Before offering any commentary on chapters 3, 4, and 5, I'd just like to offer some general commentary about the significance of what we are thinking about in this process.
We are working within an educational system that was designed and left relatively unchanged since the late 19th century. The American educational model was designed mainly to meet the labor needs of an industrializing society; general knowledge, basic math, simple literacy, working with others, the responsibilities of citizenship. And it was there to separate in some sort of objective manner, those who were to move into the lowest paying service jobs, those who would make a middle class living in some sort of factory or mining environment, and those few who would go to college.
Even with the boom in college enrollment created by the GI Bill after WWII, less than 24% of Americans went to college until the early 1990's. Now, as we all know, the expectation is that ALL high school graduates go to college. I believe the pain we feel in this system is a product of using a 19th century model for a 21st century goal.
Education needs not just a paradigm shift, it needs a revolution. My hope is that rather than for us to think in terms of adapting digital technology to the outdated model, we leverage this opportunity to re-think and re-tool all the old assumptions, policies, and practices.
A bit lofty? Maybe even naive. Sure, I get that, but if people like us with the advantages we have at this school don't do it, who will?
Of course, I could be wrong...
Interesting point Wyatt! I think it is time to start re-shaping our teaching practices by using these technology resources that we have available nowadays, and that most of our students feel really comfortable using. It is going to take some time and commitment from our side to look at the different ways we can approach this change, but definitely it will benefit students' learning tremendously if it is done in the right way. Our students will still need us to guide them in the process and teach them how to conduct an effective search for instance, but with this, we will also teach them how to approach knowledge in a more independent manner.
One of the highlights for me on chapter 3 was how the use of online communication may play a critical role in developing our communication styles, and our ability to engage with others in order to promote higher order cognitive skills.
On chapter 4, the use of mobile technology is revolutionizing second language learning, and I have personally witnessed this change. Students are moving from the use of the traditional flash cards to the more interactive vocabulary games and activities they can find on different websites and on their mobile devices. Applications where they can record their voices and have a teacher with them all the time modeling and guiding them in their pronunciation practices. Our challenge here as teachers is to make sure all students have access to these types of helpful tools, and most importantly to make sure they match their different learning needs and styles.
Chapter 5 talks about the importance that students are taught how to interpret visual representations effectively. As educators, we need to help students develop visual literacies that allow them to survive and communicate in a highly complex world. They need to be able to build their own visual representations, such as diagrams, tables, or graphs that can aid their conceptual understanding.
Exactly Oscar. In Social Studies we are increasingly seeing the ability to interpret and analyze images tested on all fronts. Interestingly when I drilled down in the data from last year's WHAP exam, I found that although my students exceeded the national average in every metric, the weakest was "image based analysis." In a digital environment, it's easy for me to adapt my curriculum on the fly by tapping into the wealth of images available in the web and include them into my lesson cycle. This agility is one of the great promises of e-learning.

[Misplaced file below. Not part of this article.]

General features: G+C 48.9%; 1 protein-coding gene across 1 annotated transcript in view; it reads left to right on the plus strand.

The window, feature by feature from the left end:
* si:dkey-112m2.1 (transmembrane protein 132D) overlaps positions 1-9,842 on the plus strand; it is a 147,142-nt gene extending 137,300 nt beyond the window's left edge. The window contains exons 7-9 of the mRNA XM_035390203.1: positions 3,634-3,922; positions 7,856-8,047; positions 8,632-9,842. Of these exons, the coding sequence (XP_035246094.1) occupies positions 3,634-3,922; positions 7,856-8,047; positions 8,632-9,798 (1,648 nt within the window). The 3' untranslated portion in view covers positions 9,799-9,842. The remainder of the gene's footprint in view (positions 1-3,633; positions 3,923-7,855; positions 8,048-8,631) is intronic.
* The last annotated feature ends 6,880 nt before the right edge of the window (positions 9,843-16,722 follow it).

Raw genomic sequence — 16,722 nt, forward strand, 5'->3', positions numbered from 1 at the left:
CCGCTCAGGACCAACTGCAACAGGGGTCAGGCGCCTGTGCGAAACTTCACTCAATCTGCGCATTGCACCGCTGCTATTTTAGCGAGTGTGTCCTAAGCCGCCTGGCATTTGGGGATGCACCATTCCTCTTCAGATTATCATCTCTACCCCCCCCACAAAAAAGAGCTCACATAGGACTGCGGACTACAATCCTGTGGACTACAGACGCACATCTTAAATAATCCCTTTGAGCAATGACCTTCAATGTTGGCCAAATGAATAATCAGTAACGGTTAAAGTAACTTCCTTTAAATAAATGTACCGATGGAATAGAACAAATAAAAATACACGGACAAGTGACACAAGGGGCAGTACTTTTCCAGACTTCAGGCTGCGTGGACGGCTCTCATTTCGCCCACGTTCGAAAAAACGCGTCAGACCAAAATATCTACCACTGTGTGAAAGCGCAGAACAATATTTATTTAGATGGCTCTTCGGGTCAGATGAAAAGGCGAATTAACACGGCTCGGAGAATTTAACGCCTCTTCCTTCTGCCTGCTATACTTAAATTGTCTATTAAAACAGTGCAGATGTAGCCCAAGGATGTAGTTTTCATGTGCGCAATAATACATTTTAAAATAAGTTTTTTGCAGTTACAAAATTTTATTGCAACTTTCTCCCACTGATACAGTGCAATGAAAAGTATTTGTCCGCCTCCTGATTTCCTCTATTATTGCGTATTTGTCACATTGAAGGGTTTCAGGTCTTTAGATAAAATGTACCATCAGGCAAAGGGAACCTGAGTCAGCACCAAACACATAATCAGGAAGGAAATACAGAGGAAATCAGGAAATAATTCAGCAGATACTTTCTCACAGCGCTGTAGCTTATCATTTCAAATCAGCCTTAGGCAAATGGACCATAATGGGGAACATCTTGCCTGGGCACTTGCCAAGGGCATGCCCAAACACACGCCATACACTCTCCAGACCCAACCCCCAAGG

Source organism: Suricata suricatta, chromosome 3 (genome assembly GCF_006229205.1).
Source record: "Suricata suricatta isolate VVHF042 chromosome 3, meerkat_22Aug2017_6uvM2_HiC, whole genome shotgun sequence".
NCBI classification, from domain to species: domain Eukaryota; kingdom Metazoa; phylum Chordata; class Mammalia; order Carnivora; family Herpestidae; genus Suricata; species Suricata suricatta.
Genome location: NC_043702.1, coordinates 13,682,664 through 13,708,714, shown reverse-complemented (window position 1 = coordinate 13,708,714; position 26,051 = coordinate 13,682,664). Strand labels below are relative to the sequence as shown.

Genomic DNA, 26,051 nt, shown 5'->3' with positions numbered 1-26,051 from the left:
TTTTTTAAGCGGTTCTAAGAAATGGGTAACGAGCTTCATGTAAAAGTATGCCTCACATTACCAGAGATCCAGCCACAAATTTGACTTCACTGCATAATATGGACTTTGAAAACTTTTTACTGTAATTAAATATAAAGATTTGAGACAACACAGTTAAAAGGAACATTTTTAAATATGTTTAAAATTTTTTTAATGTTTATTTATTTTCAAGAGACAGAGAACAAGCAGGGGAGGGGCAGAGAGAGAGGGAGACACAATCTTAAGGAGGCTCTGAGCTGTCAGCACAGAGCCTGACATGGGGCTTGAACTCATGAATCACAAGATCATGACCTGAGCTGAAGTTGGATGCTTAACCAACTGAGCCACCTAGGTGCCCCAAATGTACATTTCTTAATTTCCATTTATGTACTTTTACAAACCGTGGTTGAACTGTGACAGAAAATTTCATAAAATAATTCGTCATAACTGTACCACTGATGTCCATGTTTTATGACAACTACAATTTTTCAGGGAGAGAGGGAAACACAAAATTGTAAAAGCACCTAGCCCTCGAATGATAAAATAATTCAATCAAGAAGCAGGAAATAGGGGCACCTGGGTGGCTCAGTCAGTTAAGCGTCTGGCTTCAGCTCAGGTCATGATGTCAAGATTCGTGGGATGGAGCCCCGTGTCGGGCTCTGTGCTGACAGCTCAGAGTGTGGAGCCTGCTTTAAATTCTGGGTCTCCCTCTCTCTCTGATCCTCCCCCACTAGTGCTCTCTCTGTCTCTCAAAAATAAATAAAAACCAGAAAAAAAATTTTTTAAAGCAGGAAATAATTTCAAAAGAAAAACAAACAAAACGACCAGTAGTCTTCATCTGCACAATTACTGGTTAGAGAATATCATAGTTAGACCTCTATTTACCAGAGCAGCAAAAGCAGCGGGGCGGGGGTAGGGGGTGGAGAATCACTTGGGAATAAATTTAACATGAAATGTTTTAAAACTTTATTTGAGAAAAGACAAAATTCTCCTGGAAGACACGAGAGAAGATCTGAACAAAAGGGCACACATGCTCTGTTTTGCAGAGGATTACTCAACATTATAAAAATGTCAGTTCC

I am a trekie so I have to use this time to compare the one to many and the many to many forms of communication mentioned in chp.3 p.35. with that of the Borg race in Star Trek. This race has a collective conscious and I would not be surprised that we will one day evolve to live in a collective where all of our knowledge and thoughts are shared simultaneously. I have to say that it is true about individuals with social anxiety are more successful interacting in a virtual classroom where they know that their input will be heard and not be drowned out by the louder more boisterous student in the same class second paragraph p. 35 It will also be interesting how the inevitable evolution of the English language will progress as a result of the virtual use of the language. p. 45
I think it is extremely exciting to use online text books, because the book comes alive with video clips and animations that allow the student to learn difficult concepts bullets on p.49 As a former English language learner I too would have benefitted from the use of phonics as I learned the new language.
P.51 Collaboration is facilitated in a digital world where there is no need to physically gather people, making collaboration more efficient.
iPads and Kindles are beneficial tools to supplement the human contact of a teacher, making the learning experience a richer one.
I like the potential benefits for students with ADD and ASD outlined on p.63
Chp. 5 makes a point that we need to make sure our students are prepared to function in a technologically advanced world where communication is instant and can lead to higher productivity. Obviously it should be a mixture of pedagogical strategies and understand that there is not only one type of literacy.
Chapter 3, p. 34, last paragraph discusses ..."Blogs have become a very popular way of producing digital text and illustrate learners' tendency to blend the personal with the public..." "This...is often considered to be beneficial given that it allows greater freedom of expression, opportunities for collaboration, discussion and reflection: all indicative of higher levels of cognitive processing..."